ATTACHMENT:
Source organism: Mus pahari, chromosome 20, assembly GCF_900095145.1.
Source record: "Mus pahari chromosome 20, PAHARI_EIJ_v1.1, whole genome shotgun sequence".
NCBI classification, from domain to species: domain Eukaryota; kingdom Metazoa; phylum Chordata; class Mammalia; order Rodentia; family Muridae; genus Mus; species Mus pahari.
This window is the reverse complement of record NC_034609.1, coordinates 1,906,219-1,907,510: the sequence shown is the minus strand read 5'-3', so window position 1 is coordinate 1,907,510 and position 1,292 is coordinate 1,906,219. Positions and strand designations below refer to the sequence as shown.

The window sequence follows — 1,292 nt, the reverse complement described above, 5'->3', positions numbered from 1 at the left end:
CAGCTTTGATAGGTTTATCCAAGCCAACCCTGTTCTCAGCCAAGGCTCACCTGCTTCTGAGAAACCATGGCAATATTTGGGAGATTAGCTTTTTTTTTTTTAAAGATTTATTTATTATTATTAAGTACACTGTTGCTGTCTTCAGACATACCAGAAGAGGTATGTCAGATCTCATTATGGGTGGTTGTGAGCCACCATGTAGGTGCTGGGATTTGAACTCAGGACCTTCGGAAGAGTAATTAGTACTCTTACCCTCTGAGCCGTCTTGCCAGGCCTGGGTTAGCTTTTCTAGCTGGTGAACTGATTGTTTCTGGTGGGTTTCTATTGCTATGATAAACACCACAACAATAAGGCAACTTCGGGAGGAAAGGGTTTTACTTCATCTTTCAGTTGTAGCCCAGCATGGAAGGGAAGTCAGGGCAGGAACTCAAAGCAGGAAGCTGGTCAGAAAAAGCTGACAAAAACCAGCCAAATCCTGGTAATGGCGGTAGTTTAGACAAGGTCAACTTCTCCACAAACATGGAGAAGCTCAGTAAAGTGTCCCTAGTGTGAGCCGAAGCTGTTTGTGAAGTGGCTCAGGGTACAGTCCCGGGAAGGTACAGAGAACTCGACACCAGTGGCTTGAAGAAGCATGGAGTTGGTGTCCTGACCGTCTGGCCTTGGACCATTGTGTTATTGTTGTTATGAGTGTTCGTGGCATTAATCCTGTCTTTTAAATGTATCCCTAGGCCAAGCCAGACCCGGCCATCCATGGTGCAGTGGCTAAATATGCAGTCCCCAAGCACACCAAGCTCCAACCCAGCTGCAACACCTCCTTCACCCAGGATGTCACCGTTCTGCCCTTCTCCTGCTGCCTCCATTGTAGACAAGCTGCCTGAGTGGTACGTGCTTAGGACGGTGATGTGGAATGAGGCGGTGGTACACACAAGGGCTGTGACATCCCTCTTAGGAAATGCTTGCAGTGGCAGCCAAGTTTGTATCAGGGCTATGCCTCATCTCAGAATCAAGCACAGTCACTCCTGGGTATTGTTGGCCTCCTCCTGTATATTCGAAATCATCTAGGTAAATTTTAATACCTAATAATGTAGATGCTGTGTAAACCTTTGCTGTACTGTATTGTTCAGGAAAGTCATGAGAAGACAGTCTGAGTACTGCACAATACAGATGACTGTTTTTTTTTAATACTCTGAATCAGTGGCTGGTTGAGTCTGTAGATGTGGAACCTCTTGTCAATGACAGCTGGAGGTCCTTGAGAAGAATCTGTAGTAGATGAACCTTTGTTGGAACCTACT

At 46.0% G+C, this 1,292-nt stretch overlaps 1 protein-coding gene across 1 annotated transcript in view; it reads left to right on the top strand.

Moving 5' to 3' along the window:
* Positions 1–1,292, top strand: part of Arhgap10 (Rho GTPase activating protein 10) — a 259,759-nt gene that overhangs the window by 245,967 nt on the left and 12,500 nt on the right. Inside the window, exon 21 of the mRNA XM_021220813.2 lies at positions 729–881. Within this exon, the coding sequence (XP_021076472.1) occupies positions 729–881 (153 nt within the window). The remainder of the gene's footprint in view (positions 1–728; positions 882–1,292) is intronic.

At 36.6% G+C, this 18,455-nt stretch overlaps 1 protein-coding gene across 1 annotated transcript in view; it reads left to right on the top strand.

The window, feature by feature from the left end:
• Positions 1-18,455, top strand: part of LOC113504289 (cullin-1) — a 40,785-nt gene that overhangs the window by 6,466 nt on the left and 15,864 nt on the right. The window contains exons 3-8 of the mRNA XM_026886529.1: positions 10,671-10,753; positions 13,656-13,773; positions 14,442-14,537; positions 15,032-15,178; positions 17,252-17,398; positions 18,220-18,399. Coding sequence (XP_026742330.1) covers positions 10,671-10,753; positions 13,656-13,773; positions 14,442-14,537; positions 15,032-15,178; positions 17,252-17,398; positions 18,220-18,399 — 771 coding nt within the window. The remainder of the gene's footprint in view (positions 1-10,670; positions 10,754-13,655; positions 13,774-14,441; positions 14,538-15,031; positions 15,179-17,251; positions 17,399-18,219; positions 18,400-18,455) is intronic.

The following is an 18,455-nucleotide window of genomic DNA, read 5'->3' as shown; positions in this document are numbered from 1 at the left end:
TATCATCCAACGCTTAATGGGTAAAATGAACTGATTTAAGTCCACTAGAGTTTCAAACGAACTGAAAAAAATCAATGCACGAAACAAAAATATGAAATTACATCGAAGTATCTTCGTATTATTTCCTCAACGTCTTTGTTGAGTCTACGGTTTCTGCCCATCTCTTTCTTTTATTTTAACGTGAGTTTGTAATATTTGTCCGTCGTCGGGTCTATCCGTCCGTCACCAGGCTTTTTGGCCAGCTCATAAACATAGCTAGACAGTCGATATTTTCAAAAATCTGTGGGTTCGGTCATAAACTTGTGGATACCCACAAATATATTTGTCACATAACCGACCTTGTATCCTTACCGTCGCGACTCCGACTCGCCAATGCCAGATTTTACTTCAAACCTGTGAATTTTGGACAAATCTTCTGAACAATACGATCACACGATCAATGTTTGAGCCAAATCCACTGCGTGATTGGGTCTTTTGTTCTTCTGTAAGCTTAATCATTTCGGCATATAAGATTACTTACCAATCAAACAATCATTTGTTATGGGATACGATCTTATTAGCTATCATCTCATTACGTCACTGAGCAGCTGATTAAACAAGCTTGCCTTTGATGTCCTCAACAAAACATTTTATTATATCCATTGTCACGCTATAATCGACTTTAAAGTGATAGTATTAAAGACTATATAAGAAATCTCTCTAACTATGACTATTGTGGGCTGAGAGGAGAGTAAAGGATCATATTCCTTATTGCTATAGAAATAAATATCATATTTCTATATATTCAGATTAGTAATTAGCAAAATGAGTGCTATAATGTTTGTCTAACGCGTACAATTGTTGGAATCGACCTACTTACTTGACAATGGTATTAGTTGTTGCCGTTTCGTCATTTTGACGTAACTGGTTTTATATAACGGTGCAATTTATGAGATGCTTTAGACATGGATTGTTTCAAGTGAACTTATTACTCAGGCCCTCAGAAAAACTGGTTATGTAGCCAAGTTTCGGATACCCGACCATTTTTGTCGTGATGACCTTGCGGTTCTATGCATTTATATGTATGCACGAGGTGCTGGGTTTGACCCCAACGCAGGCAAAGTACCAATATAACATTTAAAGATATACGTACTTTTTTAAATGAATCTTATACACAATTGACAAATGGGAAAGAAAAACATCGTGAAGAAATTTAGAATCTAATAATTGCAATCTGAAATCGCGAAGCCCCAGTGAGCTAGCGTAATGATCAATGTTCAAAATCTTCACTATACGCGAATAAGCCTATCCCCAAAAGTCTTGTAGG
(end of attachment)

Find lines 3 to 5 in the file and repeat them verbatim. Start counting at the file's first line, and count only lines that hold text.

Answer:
NCBI classification, from domain to species: domain Eukaryota; kingdom Metazoa; phylum Chordata; class Mammalia; order Rodentia; family Muridae; genus Mus; species Mus pahari.
This window is the reverse complement of record NC_034609.1, coordinates 1,906,219-1,907,510: the sequence shown is the minus strand read 5'-3', so window position 1 is coordinate 1,907,510 and position 1,292 is coordinate 1,906,219. Positions and strand designations below refer to the sequence as shown.

The window sequence follows — 1,292 nt, the reverse complement described above, 5'->3', positions numbered from 1 at the left end: